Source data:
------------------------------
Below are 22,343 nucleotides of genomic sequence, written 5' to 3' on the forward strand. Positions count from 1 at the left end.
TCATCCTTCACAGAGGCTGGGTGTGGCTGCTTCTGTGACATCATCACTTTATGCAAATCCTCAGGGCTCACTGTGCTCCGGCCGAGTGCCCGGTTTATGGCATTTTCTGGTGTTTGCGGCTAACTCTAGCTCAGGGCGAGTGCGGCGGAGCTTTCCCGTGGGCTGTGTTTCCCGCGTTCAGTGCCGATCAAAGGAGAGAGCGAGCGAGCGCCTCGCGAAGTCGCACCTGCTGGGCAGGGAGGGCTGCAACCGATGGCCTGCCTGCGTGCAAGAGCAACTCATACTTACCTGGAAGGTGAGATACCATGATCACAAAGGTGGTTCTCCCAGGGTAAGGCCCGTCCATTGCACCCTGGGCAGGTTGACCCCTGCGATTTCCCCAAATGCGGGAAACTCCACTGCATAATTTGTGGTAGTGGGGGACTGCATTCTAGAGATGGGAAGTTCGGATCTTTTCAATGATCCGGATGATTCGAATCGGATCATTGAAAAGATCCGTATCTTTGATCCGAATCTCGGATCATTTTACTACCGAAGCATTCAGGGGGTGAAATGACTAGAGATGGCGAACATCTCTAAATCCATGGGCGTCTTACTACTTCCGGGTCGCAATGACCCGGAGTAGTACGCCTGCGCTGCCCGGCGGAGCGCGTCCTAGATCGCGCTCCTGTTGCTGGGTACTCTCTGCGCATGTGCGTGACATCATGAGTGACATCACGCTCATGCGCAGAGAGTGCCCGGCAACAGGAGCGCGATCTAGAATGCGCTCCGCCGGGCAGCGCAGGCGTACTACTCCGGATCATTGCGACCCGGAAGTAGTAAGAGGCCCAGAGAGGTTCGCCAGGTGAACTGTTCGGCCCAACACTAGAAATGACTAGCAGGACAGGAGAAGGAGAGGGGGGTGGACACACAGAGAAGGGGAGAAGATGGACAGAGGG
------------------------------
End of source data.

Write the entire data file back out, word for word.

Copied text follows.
Below are 22,343 nucleotides of genomic sequence, written 5' to 3' on the forward strand. Positions count from 1 at the left end.
TCATCCTTCACAGAGGCTGGGTGTGGCTGCTTCTGTGACATCATCACTTTATGCAAATCCTCAGGGCTCACTGTGCTCCGGCCGAGTGCCCGGTTTATGGCATTTTCTGGTGTTTGCGGCTAACTCTAGCTCAGGGCGAGTGCGGCGGAGCTTTCCCGTGGGCTGTGTTTCCCGCGTTCAGTGCCGATCAAAGGAGAGAGCGAGCGAGCGCCTCGCGAAGTCGCACCTGCTGGGCAGGGAGGGCTGCAACCGATGGCCTGCCTGCGTGCAAGAGCAACTCATACTTACCTGGAAGGTGAGATACCATGATCACAAAGGTGGTTCTCCCAGGGTAAGGCCCGTCCATTGCACCCTGGGCAGGTTGACCCCTGCGATTTCCCCAAATGCGGGAAACTCCACTGCATAATTTGTGGTAGTGGGGGACTGCATTCTAGAGATGGGAAGTTCGGATCTTTTCAATGATCCGGATGATTCGAATCGGATCATTGAAAAGATCCGTATCTTTGATCCGAATCTCGGATCATTTTACTACCGAAGCATTCAGGGGGTGAAATGACTAGAGATGGCGAACATCTCTAAATCCATGGGCGTCTTACTACTTCCGGGTCGCAATGACCCGGAGTAGTACGCCTGCGCTGCCCGGCGGAGCGCGTCCTAGATCGCGCTCCTGTTGCTGGGTACTCTCTGCGCATGTGCGTGACATCATGAGTGACATCACGCTCATGCGCAGAGAGTGCCCGGCAACAGGAGCGCGATCTAGAATGCGCTCCGCCGGGCAGCGCAGGCGTACTACTCCGGATCATTGCGACCCGGAAGTAGTAAGAGGCCCAGAGAGGTTCGCCAGGTGAACTGTTCGGCCCAACACTAGAAATGACTAGCAGGACAGGAGAAGGAGAGGGGGGTGGACACACAGAGAAGGGGAGAAGATGGACAGAGGG